By Thomas Pound
It was a cold fall morning when I arrived at a sleepy suburb of Binghamton, NY to meet anti-war advocate Corey Pith. Outside his front porch blew a US flag with the field of stars in the canton replaced with a peace sign. The story goes that when he initially flew the flag, the town’s Homeowners Association demanded he take it down. He valiantly refused and weathered the storm in order to keep it flying. He has a sterling reputation to those who know him as a kind, charitable, and good-intentioned man. If any American stood for peace, it was without a doubt Mr. Pith.
And yet in this period of turbulence, it often seems as if up is down and down is up. The same can certainly be said of Mr. Pith, who it seems may soon need to lower his flag to half-mast. “In times of peace, I had no doubts that it was not America’s role in the world to be a policeman or an arms dealer,” explained the mournful anti-war advocate, “I wish I could still say that with the same confidence.” Tears appeared to well up in his eyes as he spoke. Many Americans were caught off guard by the development of this war as hopes of diplomatic resolutions were quickly dashed.
Still, to some, it may appear as if Mr. Pith is a man of no conviction, but he asserts that that is far from the truth. “This war is different, this isn’t just interventionism,” he justified, “this is the defense of democratic values across the globe. Every day, I am reading stories of violence that shock me to my core. I don’t know how any ethical and moral American could possibly sit back and allow that to happen. If that man, that brutal dictator, is allowed to continue his conquest, there is no saying what terrible fallout will follow.”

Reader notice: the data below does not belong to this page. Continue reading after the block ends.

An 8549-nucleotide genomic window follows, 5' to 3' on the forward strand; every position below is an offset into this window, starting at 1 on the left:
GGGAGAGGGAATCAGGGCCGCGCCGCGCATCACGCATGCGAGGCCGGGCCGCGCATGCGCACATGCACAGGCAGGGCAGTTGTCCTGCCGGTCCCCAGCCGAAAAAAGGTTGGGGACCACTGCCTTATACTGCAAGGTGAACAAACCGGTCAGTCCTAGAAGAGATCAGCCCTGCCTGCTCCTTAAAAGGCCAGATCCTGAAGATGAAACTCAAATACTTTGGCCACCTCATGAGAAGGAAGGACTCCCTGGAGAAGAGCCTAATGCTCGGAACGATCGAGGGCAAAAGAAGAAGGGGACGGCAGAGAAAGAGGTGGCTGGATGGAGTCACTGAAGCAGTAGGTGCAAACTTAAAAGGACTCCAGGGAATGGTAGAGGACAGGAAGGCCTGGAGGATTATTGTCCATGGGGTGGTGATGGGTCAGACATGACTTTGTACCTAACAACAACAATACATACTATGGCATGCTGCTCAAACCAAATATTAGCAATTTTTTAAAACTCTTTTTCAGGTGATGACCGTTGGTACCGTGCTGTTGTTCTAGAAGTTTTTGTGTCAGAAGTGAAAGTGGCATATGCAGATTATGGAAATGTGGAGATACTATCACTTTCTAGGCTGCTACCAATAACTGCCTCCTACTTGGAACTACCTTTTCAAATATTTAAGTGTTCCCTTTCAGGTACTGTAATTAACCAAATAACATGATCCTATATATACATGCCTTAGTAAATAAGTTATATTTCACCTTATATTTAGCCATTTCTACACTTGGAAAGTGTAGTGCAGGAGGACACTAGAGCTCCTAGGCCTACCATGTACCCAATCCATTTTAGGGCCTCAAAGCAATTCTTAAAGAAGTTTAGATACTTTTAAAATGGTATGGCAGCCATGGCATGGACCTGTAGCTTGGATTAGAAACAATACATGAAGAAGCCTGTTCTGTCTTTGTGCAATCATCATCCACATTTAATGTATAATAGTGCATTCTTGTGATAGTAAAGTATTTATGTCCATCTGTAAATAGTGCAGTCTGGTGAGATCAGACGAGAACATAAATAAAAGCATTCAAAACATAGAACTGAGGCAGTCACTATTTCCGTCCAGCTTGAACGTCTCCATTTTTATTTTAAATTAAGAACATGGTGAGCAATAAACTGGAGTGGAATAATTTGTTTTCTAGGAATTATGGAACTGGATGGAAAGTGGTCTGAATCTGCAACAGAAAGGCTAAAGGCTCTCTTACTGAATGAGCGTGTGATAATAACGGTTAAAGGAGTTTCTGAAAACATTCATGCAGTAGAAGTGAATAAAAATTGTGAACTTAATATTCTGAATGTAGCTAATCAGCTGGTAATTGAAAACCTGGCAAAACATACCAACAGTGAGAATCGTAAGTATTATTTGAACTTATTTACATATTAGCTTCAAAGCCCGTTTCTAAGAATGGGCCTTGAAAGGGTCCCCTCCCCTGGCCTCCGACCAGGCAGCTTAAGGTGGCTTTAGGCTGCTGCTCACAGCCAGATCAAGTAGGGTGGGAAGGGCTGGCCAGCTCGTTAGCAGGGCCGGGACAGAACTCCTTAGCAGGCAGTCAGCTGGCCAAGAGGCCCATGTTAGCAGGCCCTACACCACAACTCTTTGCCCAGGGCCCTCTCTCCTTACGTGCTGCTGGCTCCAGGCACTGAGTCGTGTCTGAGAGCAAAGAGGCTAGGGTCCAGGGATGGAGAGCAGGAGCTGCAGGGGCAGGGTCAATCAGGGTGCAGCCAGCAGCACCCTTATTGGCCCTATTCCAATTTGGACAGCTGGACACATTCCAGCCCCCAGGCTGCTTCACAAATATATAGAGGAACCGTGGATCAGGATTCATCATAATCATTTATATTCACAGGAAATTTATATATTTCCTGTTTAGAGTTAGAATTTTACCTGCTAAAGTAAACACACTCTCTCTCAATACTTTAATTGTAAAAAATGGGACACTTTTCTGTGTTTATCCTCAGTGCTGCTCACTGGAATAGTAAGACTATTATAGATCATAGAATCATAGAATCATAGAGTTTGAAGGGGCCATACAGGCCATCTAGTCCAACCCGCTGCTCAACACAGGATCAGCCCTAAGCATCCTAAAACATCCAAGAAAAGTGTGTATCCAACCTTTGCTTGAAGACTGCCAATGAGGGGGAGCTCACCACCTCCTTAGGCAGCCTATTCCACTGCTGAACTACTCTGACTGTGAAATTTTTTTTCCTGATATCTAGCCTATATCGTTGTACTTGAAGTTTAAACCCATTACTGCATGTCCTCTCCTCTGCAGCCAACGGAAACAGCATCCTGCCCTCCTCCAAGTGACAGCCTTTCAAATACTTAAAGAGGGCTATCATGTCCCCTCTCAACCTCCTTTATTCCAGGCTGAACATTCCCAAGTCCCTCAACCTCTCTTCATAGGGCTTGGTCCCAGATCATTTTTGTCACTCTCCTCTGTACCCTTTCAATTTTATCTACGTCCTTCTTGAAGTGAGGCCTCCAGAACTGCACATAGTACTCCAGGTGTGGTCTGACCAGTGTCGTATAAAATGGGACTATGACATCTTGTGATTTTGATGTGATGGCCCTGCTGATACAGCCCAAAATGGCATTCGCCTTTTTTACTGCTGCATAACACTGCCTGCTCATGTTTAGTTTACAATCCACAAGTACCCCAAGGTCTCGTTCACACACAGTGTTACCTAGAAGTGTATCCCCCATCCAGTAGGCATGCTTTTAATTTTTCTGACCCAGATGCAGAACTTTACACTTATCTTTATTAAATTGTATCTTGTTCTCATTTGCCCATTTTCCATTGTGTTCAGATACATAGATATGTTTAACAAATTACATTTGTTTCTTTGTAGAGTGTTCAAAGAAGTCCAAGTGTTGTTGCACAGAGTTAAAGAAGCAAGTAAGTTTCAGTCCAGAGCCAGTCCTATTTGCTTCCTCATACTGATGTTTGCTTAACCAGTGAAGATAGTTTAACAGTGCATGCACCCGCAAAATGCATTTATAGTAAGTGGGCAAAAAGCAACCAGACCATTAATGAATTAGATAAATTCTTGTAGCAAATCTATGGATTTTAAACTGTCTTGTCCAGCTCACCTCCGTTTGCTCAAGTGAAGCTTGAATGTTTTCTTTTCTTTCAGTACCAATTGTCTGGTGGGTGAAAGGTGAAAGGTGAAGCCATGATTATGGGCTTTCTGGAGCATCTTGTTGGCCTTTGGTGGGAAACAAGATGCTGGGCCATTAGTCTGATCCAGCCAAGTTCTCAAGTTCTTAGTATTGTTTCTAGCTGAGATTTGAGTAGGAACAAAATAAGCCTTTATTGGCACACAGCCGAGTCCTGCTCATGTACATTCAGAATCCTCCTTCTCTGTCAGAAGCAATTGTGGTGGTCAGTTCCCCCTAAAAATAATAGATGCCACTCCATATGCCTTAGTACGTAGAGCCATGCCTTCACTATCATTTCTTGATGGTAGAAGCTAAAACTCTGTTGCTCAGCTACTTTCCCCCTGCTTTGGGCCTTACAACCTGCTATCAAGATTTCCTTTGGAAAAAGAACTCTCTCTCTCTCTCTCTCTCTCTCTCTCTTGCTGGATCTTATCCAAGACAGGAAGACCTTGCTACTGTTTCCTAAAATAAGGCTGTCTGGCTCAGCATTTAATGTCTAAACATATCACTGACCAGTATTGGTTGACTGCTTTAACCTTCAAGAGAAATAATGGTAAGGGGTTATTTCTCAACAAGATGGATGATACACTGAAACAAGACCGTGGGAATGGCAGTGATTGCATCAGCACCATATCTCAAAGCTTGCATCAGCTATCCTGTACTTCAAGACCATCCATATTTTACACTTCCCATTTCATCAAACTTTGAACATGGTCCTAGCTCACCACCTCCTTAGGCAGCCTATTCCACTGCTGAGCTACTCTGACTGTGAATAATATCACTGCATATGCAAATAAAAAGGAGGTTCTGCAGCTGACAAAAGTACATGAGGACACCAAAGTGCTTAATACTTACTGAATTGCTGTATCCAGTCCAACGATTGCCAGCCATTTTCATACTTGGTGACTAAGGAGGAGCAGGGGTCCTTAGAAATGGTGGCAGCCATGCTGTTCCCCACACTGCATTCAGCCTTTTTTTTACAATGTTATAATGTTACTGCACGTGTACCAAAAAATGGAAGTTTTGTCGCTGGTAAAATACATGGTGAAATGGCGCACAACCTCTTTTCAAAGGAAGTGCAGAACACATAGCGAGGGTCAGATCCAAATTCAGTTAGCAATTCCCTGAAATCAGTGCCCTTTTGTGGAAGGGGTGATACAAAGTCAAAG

Mr. Pith also assailed those who might claim that he has abandoned his position as a warrior for peace. “Some have said, ‘oh, I thought you stood for peace, I thought you had morals,’ this and that and the other and I feel a need to address it right now,” exclaimed the man with a remarkably biting tone, “I am, have been, and always will be on the side of peace. I have seen an astounding lack of understanding from some in this very community.” He continued, “What I have realized, and others need to come to terms with, is that in this modern era, war is peace.”
Indeed, many Americans have raised the argument that if action is not taken here, war will soon be brought to the West. With how great a threat Russia has become to the United States, it seems ill-advised to simply allow them to gain imperial control over new territories, expanding their sphere of influence uncontained. Some have even begun expressing fears of a World War III which would be much more destructive than any war prior given the proliferation of nuclear weapons since the end of World War II. “I can’t pretend to know whether or not we are on the path towards a third World War,” commented Pith when questioned about the possibility, “However, as a peace advocate, I must advocate for every action which may prevent war in the future. That may include sending munitions, combatants, tanks, planes, firebombs, espionage, chemical weapons, plagues, blockades, executing renegades, dropping nukes, and on my part, very stern rebukes.”
As we reported just the other month, Vice President Richard Nixon made the comment that the United States may soon need to “put American boys in” to war-torn Vietnam following a decisive Viet Minh victory at the Battle of Dien Bien Phu. Whether or not that will come to pass is the subject of much uncertainty and, clearly, much unrest. We will continue to monitor this situation as it develops, as well as the thoughts of brave peace-loving Americans like Corey Pith. This was Binghamton Review reporting in the field; have a safe rest of your 1954 and remember, there are four constants in life… change, choice, principles, and the incessant, burning desire to be on the right side of history at all costs.